Brain Reading for Gaming
Neuralink, a sci-fi concept of having a device read your thoughts and send you information directly to your brain. But now it’s one of Elon Musk’s many companies. This company simply called Neuralink is creating a chip to put into your brain. The primary goal is to help those with damaged brains, mental problems, or damaged spines. However, he mentions that one day anyone could use this device to enhance their lives and “keep up” with AI which Musk believes will take over and phase out us as humans.
But this is not what I want to focus on since this technology is far off and is not for gamers. However, Looxid Labs and Neurable are two more companies working on non-invasive head-mounted devices used to read your brain for gaming, primarily for VR. Looxid Labs has created a device that mounts to existing VR headsets that stick off the top and up against your forehead. The device also includes eye-tracking, combining both brain scanning and eye-tracking to extract information from the user in order to be used as input for a VR game without the need for a controller.
The company Neurable does something very similar but instead, the brain-reading device is worn more like a helmet that covers more of your head. I can imagine this can allow it to control more things in VR with greater accuracy, but not much is know on how accurate either device is. The demo they used at the Consumer Electronics Show (CES) had the user look at objects and select one for the game to bring to you. Usually, with just eye-tracking, this could have what is called a “Midas effect” where the user looks at something only briefly and it’s selected but with the technology of brain reading, you must use your brain to select the object. This solves problems and opens new avenues for gaming.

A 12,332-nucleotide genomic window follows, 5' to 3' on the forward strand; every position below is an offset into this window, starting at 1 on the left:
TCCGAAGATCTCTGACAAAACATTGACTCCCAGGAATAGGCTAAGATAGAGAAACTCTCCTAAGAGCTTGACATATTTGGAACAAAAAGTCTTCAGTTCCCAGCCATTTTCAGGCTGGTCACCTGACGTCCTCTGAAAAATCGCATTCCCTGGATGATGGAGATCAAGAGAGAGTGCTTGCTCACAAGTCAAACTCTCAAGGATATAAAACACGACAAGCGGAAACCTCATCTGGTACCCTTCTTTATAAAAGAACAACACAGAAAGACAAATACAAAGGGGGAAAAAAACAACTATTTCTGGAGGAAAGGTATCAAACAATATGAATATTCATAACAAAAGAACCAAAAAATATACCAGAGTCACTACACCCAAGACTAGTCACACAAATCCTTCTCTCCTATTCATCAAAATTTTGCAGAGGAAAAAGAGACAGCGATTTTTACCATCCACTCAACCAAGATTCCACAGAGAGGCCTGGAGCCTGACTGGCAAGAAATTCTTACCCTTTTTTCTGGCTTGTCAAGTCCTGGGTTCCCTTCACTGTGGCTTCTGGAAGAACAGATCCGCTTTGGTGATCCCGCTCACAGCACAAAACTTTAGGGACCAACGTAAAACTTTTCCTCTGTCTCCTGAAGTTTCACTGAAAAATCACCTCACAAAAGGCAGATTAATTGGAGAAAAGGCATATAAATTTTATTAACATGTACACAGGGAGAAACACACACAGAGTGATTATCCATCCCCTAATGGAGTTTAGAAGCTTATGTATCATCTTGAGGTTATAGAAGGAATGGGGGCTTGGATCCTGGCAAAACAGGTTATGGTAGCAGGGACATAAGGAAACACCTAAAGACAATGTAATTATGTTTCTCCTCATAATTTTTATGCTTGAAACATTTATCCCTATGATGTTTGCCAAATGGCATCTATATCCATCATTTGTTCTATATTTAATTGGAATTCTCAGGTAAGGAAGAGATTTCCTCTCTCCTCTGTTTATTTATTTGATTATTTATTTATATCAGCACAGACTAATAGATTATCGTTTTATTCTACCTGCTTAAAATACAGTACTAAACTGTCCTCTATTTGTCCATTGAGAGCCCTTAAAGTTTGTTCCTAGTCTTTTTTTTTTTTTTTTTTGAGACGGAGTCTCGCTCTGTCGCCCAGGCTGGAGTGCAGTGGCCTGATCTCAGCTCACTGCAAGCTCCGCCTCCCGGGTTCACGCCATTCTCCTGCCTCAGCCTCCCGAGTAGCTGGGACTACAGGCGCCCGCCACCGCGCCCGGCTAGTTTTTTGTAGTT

This is why I wanted to write this article because the possibilities of using your brain in gaming are endless and exciting. The first thing that comes to mind is telekinesis or the Force from Starwars. In games like Half-Life Alyx or Vader Immortal, you can sorta use the Force, but you have to use hand gestures and a button for it to work. But with this technology, you wouldn’t have to move a muscle. Without warning, you could pick up an object and hurl it at your enemies. This could also make navigating VR menus faster and easier, along with working alongside AI teammates. I wonder if, at a certain point, we could have games entirely controlled by our brains. For example, instead of having a chip inserted into our brain that sends the visuals and audio to us, we instead use a VR headset but just lay down and we walk, run, jump, use weapons and navigate menus with just our mind. This way nothing needs to be intrusive, but we can still have a nearly full dive experience.
Of course, anyone who’s seen the anime series, “Sword Art Online,” I’m sure they’re looking forward to technology like this to get us one step closer to a full dive gaming experience where we feel like we’re inside a videogame. I’m not sure how plausible that is with this technology but I do know we’ve made great advancements is force feedback, haptic feedback, and other VR technology. Perhaps in the next decade or so we could have a full-body VR experience. If any other great technology is revealed, you can bet I’ll be writing about it here.